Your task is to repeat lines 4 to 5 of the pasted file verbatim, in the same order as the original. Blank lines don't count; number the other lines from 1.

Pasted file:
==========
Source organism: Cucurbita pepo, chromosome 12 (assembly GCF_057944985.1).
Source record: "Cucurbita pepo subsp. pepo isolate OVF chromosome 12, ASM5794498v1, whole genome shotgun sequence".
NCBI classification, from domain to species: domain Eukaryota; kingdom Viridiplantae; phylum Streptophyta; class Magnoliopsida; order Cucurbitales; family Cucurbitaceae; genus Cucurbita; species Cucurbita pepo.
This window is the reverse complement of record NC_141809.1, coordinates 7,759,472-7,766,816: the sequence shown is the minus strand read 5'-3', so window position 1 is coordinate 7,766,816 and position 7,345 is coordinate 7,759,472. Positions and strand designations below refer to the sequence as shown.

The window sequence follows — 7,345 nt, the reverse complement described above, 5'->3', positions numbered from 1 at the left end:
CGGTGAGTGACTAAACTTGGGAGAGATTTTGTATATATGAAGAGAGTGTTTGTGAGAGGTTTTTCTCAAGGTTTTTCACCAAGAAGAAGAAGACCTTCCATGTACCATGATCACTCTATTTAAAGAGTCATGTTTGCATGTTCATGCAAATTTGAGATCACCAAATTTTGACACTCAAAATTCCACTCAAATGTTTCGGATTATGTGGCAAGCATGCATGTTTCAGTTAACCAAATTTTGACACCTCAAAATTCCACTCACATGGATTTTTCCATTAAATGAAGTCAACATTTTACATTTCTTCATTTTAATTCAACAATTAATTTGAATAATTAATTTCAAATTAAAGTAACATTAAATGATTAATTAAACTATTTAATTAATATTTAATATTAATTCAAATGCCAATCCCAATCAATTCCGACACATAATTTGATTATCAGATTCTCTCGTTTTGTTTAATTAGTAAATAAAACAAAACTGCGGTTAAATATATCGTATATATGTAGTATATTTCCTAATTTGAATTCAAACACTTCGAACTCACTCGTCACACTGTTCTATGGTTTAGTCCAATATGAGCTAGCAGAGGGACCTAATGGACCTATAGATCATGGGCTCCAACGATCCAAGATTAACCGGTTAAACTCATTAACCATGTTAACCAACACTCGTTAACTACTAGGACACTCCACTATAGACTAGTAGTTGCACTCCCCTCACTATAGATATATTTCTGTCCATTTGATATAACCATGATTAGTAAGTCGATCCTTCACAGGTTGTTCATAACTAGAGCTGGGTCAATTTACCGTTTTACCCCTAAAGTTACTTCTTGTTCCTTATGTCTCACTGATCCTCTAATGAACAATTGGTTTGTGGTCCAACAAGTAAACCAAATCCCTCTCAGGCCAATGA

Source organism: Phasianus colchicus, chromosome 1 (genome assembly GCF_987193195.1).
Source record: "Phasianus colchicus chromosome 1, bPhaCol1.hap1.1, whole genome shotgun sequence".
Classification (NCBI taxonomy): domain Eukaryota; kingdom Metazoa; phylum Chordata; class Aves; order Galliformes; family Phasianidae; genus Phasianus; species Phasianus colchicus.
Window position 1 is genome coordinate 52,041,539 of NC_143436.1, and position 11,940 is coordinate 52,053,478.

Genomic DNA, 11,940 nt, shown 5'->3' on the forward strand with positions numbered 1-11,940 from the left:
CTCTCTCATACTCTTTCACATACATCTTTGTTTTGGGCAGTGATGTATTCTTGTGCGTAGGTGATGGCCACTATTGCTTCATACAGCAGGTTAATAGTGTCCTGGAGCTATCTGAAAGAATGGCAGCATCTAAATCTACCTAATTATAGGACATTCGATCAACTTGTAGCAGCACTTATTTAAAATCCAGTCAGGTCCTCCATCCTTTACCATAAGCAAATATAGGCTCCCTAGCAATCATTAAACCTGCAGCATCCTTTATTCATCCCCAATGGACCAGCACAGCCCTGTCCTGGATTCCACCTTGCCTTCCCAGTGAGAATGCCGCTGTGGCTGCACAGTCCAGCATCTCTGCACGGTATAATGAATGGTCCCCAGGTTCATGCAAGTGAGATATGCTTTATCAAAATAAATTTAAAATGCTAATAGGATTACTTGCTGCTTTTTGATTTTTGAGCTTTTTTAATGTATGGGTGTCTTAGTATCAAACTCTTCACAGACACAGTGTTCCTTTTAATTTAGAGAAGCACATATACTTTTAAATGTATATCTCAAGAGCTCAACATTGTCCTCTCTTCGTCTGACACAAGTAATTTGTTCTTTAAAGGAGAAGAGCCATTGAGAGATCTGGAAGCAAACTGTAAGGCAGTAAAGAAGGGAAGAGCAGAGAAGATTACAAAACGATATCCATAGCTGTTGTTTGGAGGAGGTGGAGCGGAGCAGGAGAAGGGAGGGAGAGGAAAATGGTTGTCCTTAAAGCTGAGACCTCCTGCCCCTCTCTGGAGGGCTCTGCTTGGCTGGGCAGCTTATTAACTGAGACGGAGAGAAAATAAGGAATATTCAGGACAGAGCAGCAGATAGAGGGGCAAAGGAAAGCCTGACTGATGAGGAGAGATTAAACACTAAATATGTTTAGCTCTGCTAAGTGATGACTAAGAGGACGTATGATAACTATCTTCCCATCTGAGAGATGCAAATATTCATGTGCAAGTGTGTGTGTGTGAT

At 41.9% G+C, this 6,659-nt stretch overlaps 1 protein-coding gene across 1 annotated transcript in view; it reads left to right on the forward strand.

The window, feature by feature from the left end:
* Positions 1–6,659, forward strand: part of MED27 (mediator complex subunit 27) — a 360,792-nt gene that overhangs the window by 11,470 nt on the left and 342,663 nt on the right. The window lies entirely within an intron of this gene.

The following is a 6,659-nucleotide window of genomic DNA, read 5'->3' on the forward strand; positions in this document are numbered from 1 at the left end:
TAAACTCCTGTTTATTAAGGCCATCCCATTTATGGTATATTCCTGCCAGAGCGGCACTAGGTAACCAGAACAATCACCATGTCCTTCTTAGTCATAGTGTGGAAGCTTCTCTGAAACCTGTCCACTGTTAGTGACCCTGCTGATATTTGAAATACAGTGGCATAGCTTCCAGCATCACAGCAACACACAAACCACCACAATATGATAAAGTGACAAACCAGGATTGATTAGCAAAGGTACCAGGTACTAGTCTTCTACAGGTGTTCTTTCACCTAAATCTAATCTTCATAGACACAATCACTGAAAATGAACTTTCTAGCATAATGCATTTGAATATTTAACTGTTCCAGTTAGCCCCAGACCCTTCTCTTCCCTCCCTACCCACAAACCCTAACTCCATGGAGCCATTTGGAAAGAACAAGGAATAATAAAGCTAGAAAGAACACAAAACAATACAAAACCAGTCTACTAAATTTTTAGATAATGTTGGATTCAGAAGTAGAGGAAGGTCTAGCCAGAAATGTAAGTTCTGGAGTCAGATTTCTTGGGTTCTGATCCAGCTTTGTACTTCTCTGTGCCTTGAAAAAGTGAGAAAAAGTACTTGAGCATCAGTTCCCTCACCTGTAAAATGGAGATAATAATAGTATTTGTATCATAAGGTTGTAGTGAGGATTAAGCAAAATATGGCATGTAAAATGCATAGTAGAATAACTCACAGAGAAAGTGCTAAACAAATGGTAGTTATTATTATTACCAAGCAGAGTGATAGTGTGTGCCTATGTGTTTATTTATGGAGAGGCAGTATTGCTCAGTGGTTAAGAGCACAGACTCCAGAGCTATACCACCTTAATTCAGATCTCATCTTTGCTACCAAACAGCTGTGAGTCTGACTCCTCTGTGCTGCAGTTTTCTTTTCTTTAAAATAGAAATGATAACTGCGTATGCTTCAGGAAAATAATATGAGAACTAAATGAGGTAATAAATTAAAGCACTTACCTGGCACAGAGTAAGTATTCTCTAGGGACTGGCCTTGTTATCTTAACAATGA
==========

This window is the reverse complement of record NC_141809.1, coordinates 7,759,472-7,766,816: the sequence shown is the minus strand read 5'-3', so window position 1 is coordinate 7,766,816 and position 7,345 is coordinate 7,759,472. Positions and strand designations below refer to the sequence as shown.

The window sequence follows — 7,345 nt, the reverse complement described above, 5'->3', positions numbered from 1 at the left end: